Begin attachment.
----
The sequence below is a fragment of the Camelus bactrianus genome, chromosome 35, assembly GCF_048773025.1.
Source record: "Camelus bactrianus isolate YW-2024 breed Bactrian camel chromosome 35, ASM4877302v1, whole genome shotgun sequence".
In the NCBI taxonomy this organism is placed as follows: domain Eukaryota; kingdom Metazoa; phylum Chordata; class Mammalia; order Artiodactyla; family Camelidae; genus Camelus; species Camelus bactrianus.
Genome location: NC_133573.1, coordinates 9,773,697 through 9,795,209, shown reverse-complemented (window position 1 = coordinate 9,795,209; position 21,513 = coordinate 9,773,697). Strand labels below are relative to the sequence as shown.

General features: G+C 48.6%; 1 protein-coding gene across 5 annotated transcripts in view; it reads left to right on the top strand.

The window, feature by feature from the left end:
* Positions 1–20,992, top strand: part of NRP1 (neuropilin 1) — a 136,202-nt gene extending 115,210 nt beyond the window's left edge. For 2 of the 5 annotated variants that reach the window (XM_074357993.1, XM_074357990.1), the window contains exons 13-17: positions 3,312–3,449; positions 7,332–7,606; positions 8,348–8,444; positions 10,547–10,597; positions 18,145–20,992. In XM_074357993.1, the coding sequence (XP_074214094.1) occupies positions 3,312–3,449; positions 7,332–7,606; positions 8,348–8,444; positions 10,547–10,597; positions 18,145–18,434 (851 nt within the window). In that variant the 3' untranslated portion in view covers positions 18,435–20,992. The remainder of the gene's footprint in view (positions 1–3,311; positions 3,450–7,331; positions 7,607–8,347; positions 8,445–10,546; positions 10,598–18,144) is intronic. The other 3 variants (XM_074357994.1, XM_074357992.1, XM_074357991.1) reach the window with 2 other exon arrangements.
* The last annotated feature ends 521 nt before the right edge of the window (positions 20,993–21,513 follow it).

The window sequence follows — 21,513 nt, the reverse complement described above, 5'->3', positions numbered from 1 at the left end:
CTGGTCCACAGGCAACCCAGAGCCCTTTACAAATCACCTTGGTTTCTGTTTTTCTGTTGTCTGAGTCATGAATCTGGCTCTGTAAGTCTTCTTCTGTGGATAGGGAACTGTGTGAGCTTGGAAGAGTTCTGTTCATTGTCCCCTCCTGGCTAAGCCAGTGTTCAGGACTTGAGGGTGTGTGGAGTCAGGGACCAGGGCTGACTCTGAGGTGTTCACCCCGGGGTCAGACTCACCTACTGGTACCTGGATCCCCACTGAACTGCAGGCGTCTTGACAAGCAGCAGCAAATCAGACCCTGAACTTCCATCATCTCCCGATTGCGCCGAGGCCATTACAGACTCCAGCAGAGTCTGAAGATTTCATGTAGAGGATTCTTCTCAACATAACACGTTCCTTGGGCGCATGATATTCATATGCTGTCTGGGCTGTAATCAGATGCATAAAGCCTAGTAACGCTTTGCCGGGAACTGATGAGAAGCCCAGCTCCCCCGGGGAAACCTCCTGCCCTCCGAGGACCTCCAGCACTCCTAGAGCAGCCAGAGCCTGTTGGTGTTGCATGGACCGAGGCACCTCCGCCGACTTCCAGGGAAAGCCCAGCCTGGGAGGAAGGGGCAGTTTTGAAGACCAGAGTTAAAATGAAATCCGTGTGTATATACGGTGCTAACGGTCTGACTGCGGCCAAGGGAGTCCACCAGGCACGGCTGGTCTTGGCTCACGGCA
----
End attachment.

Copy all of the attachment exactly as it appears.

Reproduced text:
The sequence below is a fragment of the Camelus bactrianus genome, chromosome 35, assembly GCF_048773025.1.
Source record: "Camelus bactrianus isolate YW-2024 breed Bactrian camel chromosome 35, ASM4877302v1, whole genome shotgun sequence".
In the NCBI taxonomy this organism is placed as follows: domain Eukaryota; kingdom Metazoa; phylum Chordata; class Mammalia; order Artiodactyla; family Camelidae; genus Camelus; species Camelus bactrianus.
Genome location: NC_133573.1, coordinates 9,773,697 through 9,795,209, shown reverse-complemented (window position 1 = coordinate 9,795,209; position 21,513 = coordinate 9,773,697). Strand labels below are relative to the sequence as shown.

General features: G+C 48.6%; 1 protein-coding gene across 5 annotated transcripts in view; it reads left to right on the top strand.

The window, feature by feature from the left end:
* Positions 1–20,992, top strand: part of NRP1 (neuropilin 1) — a 136,202-nt gene extending 115,210 nt beyond the window's left edge. For 2 of the 5 annotated variants that reach the window (XM_074357993.1, XM_074357990.1), the window contains exons 13-17: positions 3,312–3,449; positions 7,332–7,606; positions 8,348–8,444; positions 10,547–10,597; positions 18,145–20,992. In XM_074357993.1, the coding sequence (XP_074214094.1) occupies positions 3,312–3,449; positions 7,332–7,606; positions 8,348–8,444; positions 10,547–10,597; positions 18,145–18,434 (851 nt within the window). In that variant the 3' untranslated portion in view covers positions 18,435–20,992. The remainder of the gene's footprint in view (positions 1–3,311; positions 3,450–7,331; positions 7,607–8,347; positions 8,445–10,546; positions 10,598–18,144) is intronic. The other 3 variants (XM_074357994.1, XM_074357992.1, XM_074357991.1) reach the window with 2 other exon arrangements.
* The last annotated feature ends 521 nt before the right edge of the window (positions 20,993–21,513 follow it).

The window sequence follows — 21,513 nt, the reverse complement described above, 5'->3', positions numbered from 1 at the left end:
CTGGTCCACAGGCAACCCAGAGCCCTTTACAAATCACCTTGGTTTCTGTTTTTCTGTTGTCTGAGTCATGAATCTGGCTCTGTAAGTCTTCTTCTGTGGATAGGGAACTGTGTGAGCTTGGAAGAGTTCTGTTCATTGTCCCCTCCTGGCTAAGCCAGTGTTCAGGACTTGAGGGTGTGTGGAGTCAGGGACCAGGGCTGACTCTGAGGTGTTCACCCCGGGGTCAGACTCACCTACTGGTACCTGGATCCCCACTGAACTGCAGGCGTCTTGACAAGCAGCAGCAAATCAGACCCTGAACTTCCATCATCTCCCGATTGCGCCGAGGCCATTACAGACTCCAGCAGAGTCTGAAGATTTCATGTAGAGGATTCTTCTCAACATAACACGTTCCTTGGGCGCATGATATTCATATGCTGTCTGGGCTGTAATCAGATGCATAAAGCCTAGTAACGCTTTGCCGGGAACTGATGAGAAGCCCAGCTCCCCCGGGGAAACCTCCTGCCCTCCGAGGACCTCCAGCACTCCTAGAGCAGCCAGAGCCTGTTGGTGTTGCATGGACCGAGGCACCTCCGCCGACTTCCAGGGAAAGCCCAGCCTGGGAGGAAGGGGCAGTTTTGAAGACCAGAGTTAAAATGAAATCCGTGTGTATATACGGTGCTAACGGTCTGACTGCGGCCAAGGGAGTCCACCAGGCACGGCTGGTCTTGGCTCACGGCA